In episode 3, Steve Braig, Oden’s VP Business Development talks to us about the the future of automation and robotics.
VO: Welcome to The Eye of Oden. The stories behind the team that brought you intelligent industrial automation and developed the industry’s first machine learning and artificial intelligence for manufacturing. The team who’s working tirelessly to deliver new technologies to the factory floor, and to help manufacturers optimize their production, eliminate waste and close the skills gap forever.
Let us introduce you to Steve Braig, Oden’s VP of Business Development responsible for building relationships with manufacturing equipment makers and strategic partners.
VO: Steve is a self-professed manufacturing lifer, but what attracted him to this industry in the first place. He gives a few reasons.
Steve: The first one probably always has been in my DNA. My father, my grandfather, my uncle, my brother – all engineers and back at the time it was just a natural path for me to follow. Secondly. I’m always excited about seeing a product being made, seeing physics at work. A fast moving toggle clamp on an injection molding machine or precise motion controlled by server technology. It excites me. It gives me a lot of satisfaction. Lastly, we all want to do something in our life or in our career that is meaningful and contribute to society. Manufacturing has the largest multiplier effect in any industry. So for every manufacturing job that is created, there is about one and a half jobs in support of that particular activity. So the socio-economic benefit in manufacturing is far larger than in any other business segment. Several years ago, I was very proud about the fact that I was appointed to the US Manufacturing Council by the previous secretary of commerce. And I’ve been able to advise member of members of Congress and the administration on manufacturing conducive policy. So to me it’s a meaningful activity that’s contributing something to the society.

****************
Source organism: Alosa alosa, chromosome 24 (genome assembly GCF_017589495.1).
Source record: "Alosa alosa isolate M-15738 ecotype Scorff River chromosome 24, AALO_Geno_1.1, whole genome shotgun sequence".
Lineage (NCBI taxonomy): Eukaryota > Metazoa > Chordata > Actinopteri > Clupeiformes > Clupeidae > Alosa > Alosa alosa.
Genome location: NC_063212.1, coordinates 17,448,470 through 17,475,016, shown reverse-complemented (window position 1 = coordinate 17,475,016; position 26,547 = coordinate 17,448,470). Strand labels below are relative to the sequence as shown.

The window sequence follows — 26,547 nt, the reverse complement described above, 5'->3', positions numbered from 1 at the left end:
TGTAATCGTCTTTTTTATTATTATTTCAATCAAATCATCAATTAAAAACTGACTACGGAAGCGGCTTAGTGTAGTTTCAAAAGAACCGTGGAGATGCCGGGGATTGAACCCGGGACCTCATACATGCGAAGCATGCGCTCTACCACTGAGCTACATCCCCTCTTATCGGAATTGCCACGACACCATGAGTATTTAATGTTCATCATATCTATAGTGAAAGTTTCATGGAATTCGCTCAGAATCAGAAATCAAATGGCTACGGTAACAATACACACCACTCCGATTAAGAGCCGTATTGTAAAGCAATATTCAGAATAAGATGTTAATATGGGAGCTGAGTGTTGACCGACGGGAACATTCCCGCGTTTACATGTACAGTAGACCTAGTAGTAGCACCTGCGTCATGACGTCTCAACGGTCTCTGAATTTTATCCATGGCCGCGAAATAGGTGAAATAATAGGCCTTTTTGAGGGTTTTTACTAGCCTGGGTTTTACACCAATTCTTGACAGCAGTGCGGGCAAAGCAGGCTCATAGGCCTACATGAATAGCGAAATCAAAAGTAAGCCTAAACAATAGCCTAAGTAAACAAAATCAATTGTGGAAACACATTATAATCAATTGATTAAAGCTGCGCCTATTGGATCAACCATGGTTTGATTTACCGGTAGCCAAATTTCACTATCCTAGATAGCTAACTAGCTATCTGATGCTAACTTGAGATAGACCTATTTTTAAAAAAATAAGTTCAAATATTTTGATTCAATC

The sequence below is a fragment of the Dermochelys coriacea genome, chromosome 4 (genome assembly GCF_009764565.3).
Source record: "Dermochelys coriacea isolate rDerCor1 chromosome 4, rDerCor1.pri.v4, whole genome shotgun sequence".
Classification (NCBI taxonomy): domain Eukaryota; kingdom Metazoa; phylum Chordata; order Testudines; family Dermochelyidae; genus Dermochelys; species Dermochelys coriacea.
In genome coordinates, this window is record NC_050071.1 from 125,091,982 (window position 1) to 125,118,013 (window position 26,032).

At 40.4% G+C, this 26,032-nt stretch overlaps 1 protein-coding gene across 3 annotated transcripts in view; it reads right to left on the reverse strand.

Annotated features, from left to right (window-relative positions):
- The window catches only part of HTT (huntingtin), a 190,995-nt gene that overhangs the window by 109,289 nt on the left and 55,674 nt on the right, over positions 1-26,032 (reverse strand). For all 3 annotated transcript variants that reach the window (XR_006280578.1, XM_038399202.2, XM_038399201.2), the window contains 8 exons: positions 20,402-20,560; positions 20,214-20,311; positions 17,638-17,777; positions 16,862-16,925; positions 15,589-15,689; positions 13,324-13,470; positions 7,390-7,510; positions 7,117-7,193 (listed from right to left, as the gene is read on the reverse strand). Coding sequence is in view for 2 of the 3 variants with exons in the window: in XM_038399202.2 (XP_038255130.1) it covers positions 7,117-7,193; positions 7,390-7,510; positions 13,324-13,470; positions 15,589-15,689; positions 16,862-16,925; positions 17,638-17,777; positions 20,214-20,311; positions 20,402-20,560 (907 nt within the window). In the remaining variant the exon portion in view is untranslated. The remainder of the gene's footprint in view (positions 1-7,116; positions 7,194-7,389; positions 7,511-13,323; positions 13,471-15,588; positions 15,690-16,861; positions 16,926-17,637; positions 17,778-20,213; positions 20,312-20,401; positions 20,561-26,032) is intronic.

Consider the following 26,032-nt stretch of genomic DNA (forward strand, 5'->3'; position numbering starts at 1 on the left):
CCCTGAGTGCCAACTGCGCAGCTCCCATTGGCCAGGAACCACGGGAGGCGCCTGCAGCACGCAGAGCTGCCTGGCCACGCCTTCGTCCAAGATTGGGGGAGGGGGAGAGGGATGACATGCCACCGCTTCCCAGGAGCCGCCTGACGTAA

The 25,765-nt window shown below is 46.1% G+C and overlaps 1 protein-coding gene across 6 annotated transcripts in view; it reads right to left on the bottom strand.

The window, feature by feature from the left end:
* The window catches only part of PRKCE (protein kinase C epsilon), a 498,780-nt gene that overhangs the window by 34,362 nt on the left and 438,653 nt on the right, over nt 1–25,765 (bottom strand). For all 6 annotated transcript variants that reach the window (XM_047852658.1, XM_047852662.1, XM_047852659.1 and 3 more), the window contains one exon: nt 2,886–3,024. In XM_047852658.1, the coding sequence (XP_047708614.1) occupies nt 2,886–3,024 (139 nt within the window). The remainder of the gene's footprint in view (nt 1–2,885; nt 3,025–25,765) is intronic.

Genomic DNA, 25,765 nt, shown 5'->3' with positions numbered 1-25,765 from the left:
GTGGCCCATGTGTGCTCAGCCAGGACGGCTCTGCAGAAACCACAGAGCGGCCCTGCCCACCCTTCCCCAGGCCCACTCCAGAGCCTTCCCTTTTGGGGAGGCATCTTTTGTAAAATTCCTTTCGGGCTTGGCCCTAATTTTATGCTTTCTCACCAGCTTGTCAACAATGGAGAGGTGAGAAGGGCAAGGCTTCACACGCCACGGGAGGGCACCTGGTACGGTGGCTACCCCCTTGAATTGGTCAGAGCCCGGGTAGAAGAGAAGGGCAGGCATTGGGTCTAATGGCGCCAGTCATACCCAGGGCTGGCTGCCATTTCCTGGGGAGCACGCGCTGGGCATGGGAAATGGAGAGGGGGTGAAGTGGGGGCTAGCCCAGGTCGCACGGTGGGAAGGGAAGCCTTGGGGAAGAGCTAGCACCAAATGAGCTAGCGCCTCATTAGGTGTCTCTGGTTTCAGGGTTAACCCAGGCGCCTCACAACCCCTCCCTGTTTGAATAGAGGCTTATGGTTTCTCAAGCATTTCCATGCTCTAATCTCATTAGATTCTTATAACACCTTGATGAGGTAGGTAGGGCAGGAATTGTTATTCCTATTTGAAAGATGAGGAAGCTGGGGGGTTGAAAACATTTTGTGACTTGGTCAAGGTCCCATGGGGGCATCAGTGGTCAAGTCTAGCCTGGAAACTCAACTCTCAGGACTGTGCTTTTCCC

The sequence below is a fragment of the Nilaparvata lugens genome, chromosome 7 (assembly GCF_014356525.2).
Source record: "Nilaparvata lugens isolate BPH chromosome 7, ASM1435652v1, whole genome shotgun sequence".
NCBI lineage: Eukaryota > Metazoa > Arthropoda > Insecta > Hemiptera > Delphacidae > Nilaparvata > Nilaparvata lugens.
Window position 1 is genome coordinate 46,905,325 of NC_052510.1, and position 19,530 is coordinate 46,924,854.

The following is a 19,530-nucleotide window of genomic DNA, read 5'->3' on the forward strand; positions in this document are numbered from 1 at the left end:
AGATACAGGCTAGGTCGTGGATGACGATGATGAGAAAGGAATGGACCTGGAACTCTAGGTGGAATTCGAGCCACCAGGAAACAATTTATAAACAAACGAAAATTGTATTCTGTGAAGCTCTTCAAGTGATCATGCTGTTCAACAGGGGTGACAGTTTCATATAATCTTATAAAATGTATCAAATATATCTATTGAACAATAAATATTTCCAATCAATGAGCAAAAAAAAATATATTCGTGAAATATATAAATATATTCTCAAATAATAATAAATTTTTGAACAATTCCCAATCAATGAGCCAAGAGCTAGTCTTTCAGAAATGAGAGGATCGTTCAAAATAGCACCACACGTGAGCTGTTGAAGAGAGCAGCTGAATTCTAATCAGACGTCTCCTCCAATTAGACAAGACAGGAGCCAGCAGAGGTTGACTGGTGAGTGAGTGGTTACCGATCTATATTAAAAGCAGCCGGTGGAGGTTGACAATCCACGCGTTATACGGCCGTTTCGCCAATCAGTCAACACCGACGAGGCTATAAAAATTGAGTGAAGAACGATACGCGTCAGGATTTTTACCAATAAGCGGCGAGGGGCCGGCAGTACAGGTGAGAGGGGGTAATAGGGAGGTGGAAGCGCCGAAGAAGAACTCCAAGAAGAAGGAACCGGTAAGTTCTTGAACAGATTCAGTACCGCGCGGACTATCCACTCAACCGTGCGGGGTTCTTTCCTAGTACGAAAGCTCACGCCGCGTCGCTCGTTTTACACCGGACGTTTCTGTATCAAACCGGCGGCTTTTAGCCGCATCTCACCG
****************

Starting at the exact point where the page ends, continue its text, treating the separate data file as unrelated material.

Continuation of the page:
VO: Manufacturers can’t avoid hearing that we’re now in the fourth industrial revolution. How did we get here? Steve explains the key stages of manufacturing evolution and what it means to the workforce today.
Steve: The big steps in manufacturing evolution were certainly: total quality management – TQM and subsequently statistical process control. So after that we had computer controlled systems on the factory floor, CNC machines. We saw the connectivity between machines, ERP systems. Another incremental improvements were driven by certainly value stream assessments and lean initiatives where manufacturers really started to zero in on understanding how value was created on the manufacturing floor and then subsequently eliminating wasteful steps. That was quite a transformational process for many manufacturers. And then today we’re at the advent of Industry 4.0. Which brings the ability to collect data from many different input points, from machines, from processing technology, offline quality operator inputs. Collecting a massive set of data, analyzing that data and storing that data for future comparisons. And really helping or providing the insight of what is happening on the manufacturing floor. In addition, the insight or the transparency is certainly an enabling feature.